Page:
Diskless / remote boot with Open-iSCSI

Background

It is possible to start a diskless machine remotely using Open-iSCSI on the client side. You have to take care of these things:

  • create an initrd which will connect the iSCSI node
  • configure your tftp server, so that your machine starts properly via PXE/tftp

This HOWTO explains how to set up your system so that it boots a diskless station using PXE/tftp and Open-iSCSI.

Creating initrd

Below some theory; for practical examples, see downloads section.

Your initrd has to do the following things:

  • load all needed modules, like:
  • network card modules (e1000, tg3, mii, 8139too, e100, depending on the card you use etc.)
  • filesystem modules (jbd, ext3, depending on the filesystem you use)
  • SCSI modules (scsi_mod, sd_mod)
  • Open-iSCSI modules (scsi_transport_iscsi, libiscsi, iscsi_tcp)
  • mount /proc and /sys
  • bring a network interface up
  • initiate a iSCSI session with iscsistart
  • mount your filesystem
  • switch to a new root
  • execute /sbin/init from a new root

Preparing initrd

Note that the below instruction use common tools from your favourite distribution. You may create a similar initrd with busybox/uClibc.

  • create a directory for your Open-ISCSI-aware initrd:
  • create all needed directories:
  • copy the following binaries to bin/:

You can do it with a following command:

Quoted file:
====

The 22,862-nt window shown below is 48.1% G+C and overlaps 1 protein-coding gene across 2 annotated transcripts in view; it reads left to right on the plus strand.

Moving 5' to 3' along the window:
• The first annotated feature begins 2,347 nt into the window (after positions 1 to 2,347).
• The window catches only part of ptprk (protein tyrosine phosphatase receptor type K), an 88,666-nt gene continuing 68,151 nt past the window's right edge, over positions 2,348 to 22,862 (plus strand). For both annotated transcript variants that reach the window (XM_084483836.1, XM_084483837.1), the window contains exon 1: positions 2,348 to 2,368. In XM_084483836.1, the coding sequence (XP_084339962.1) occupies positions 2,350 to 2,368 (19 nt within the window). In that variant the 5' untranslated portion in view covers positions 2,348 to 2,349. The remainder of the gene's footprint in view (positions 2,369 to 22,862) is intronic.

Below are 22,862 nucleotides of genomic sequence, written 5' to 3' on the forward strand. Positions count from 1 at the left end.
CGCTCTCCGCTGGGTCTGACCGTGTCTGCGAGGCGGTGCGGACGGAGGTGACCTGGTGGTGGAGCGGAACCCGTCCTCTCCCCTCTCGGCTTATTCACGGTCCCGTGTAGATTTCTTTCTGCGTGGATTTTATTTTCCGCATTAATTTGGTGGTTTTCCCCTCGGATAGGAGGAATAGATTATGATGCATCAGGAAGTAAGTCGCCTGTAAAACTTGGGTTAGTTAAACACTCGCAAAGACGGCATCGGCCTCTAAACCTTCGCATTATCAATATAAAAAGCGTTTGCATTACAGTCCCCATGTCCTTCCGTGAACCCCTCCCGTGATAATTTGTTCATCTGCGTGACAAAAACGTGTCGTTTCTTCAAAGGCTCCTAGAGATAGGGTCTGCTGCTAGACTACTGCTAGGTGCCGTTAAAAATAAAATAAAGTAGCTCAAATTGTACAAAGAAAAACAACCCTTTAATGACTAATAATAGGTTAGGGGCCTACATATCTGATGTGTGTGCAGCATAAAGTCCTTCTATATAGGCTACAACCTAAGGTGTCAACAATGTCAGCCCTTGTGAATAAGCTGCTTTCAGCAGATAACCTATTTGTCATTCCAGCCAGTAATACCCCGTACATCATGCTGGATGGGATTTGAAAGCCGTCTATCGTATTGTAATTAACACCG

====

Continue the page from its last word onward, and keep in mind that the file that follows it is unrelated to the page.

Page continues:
If your distribution doesn't ship iscsistart (most distros don't), you have to compile open-iscsi yourself - you'll find there iscsistart.

  • copy shared libraries to lib/; you will find the shared libraries with ldd tool, for example:
  • after all binaries and libraries are copied to correct places, verify if you didn't forget anything with chroot command - you may get a similar "no name" prompt (it's OK, since there are no users in that initrd), and all binaries should be able to start:
  • create needed nodes in dev/ (with mknod tool, or just copy them from your /dev):
  • create the init file (don't forget to chmod 755 init); place it in the root of your initrd directory; note we load some modules here - you have to copy the modules to /lib/modules/ in your initrd; here's the example init file which detects kernel command line parameters like initiator name, target IP etc.:

Creating initrd with cpio

Now that you have all the files ready, create initrd image:


Next, copy initrd.img to your tftp server.

Configuring tftp server

Add something like that to a pxelinux.cfg/default file to initiate a remote boot by hand (not recommended):

You have to add these parameters to APPEND line appropriately:

  • initrd - initrd image, for example, initrd=remote/initrd.img
  • iscsi_i_ip - local initiator IP address/netmask (i.e. 192.168.111.168/255.255.255.192), for example, iscsi_i_ip=10.1.1.165/255.255.255.192
  • iscsi_i - local initiator name (InitiatorName), for example, iscsi_i=iqn.2007-01.com.example:server.remote1
  • iscsi_t - remote target name (TargetName), for example, iscsi_t=iqn.2007-01.com.example:storage.remote1
  • iscsi_a - iSCSI target IP address, for example, iscsi_a=10.1.1.180

It is recommended that you add the above entry to a pxelinux.cfg/aa-bb-cc-dd-ee-ff file; aa-bb-cc-dd-ee-ff being the MAC address of the PC you want to boot remotely with Open-iSCSI / PXE.

Downloads

Go to downloads page.

Additional info / troubleshooting

See diskless iSCSI troubleshooting page.

Contact

For general Open-iSCSI info, please ask at open-iscsi mailing list.